Principles, on the other hand, usually do not directly compel action or inaction. Rather, they tell us what values to bring to a decision-making process. Mercy in judgment, for example, is a principle. A judge at sentencing may take this principle into account, along with others, as she crafts a sentence in a specific case. In some cases that consideration will result in a lower sentence, depending on the defendant, the circumstances, and (perhaps most importantly) the judge. It would be hard to make a rule mandating mercy, of course—because then it would not be mercy, and it would not be a principle.
My own faith provides a wonderful example of the relationship between principles and rules. A lawyer (appropriately enough) approached Jesus and asked him “which commandment in the law is the greatest?”
It was a tricky question. The Mosaic law contained literally hundreds of rules. The natural answer (at least to any parent) is simply to say that they are all important. That’s the answer we give when we are rooted in rules alone.
Of course, that is not what Jesus says. Instead, he lays out two principles, drawn from deep within the Jewish tradition: “Love the Lord your God with all your heart, and with all of your soul, and with all your mind,” and “Love your neighbor as yourself.” These are not rules of behavior—they are directions about how to look at the world, how to think, about what is important and good and true.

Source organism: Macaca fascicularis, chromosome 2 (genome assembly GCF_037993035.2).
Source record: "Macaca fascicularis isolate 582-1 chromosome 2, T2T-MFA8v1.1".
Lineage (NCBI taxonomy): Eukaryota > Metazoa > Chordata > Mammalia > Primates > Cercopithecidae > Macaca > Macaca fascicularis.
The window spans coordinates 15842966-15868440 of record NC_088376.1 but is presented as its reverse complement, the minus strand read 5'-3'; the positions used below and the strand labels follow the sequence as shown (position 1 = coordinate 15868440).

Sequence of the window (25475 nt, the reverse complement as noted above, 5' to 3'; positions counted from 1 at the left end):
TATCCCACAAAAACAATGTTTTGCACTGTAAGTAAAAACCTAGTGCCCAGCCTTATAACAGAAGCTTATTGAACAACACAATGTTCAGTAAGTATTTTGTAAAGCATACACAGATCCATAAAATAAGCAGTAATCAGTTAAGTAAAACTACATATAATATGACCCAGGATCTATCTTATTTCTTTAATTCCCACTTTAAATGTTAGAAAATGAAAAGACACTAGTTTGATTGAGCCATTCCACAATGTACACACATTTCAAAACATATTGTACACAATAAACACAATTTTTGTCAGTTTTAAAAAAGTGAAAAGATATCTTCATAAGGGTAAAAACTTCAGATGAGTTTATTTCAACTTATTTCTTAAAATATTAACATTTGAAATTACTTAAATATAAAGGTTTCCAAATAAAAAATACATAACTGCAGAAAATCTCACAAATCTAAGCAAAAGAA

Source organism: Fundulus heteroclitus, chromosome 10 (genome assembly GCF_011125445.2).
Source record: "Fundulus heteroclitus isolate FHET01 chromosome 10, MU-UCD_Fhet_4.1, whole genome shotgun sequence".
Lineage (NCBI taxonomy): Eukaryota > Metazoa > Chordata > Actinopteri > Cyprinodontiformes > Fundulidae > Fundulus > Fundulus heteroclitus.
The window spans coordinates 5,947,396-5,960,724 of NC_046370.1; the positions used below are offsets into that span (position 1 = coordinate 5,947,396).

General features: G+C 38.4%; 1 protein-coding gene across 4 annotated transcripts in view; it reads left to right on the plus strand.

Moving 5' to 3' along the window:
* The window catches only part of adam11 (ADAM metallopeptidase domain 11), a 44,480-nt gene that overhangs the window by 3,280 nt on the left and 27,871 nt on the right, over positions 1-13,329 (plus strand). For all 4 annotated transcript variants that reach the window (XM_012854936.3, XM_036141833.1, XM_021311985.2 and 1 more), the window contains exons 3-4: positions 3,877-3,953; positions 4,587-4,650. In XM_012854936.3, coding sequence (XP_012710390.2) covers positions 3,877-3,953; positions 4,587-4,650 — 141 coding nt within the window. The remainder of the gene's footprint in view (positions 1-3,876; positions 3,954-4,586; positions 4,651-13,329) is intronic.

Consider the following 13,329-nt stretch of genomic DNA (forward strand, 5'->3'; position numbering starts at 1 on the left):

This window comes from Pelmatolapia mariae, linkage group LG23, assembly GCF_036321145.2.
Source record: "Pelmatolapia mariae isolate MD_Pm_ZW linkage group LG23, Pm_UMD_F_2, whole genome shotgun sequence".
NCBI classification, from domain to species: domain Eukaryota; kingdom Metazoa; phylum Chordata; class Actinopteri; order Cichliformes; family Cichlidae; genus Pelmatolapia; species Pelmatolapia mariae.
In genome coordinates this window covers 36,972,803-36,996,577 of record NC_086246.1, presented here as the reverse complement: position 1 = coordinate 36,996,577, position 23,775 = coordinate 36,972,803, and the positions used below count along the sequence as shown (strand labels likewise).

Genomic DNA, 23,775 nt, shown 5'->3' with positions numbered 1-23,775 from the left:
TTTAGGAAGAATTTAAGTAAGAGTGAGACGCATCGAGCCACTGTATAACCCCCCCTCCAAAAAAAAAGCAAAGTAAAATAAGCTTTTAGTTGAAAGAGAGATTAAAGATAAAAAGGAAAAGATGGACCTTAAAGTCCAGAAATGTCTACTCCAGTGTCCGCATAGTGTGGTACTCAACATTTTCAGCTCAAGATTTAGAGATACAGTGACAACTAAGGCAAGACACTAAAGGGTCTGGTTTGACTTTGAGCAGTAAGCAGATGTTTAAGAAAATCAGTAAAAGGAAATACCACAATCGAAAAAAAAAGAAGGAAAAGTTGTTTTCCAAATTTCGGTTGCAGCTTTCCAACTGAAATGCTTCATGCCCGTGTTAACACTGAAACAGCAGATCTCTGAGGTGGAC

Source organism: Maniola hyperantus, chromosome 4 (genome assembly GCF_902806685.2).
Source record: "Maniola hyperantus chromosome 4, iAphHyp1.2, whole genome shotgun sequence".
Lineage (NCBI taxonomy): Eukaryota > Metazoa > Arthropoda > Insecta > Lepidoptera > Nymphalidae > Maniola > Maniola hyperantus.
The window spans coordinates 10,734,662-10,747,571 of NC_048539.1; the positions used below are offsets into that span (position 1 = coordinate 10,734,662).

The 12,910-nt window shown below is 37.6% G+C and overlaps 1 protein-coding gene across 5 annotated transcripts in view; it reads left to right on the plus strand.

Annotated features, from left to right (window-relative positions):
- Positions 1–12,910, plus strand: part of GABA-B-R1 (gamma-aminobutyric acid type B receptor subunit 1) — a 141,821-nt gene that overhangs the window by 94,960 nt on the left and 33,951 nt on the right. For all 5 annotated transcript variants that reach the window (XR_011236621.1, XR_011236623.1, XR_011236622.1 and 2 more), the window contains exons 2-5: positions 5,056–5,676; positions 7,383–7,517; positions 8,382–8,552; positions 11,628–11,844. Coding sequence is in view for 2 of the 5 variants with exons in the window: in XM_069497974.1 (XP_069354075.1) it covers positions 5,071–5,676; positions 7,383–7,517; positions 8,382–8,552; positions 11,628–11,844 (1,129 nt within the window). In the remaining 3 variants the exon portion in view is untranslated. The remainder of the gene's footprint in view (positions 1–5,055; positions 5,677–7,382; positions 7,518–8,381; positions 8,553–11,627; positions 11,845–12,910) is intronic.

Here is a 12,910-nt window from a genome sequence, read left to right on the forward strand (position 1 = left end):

In the real world, wisdom is the product of a free mind, which is operating either contrary to or between established rules. When we look at our heroes (especially through the lens of social justice), this is what we see. This is also the zone where we see prosecutors making mistakes with terrible consequences—and too often, clinging to those mistakes once they are made.
Prosecutors play an important societal role: Their actions literally define the boundary between acts that are punished and unpunished. They have broad discretion at nearly every level of a case, and it is within this area of discretion that we, as a society, must hope that true wisdom comes into play. Within our society there may be no area that more cries out for wisdom than in those decisions about who will be free, who will be shamed, and even who will die. It is prosecutors who make these decisions, often without significant review or guidance.
Given that often these important decisions are left to very young lawyers, what guides them? Some might imagine that there are strict office guidelines, but this is often not the case. Thus, it is the principles of the individual prosecutor that will guide this decision. This is what I am training my students for, once they know the procedures and the rules which frame the process.
So, how do we do it? How do we properly train future prosecutors for their trade? I would argue (and I try to create) three ways: Through experiential learning, through role modeling, and through teaching professional responsibility.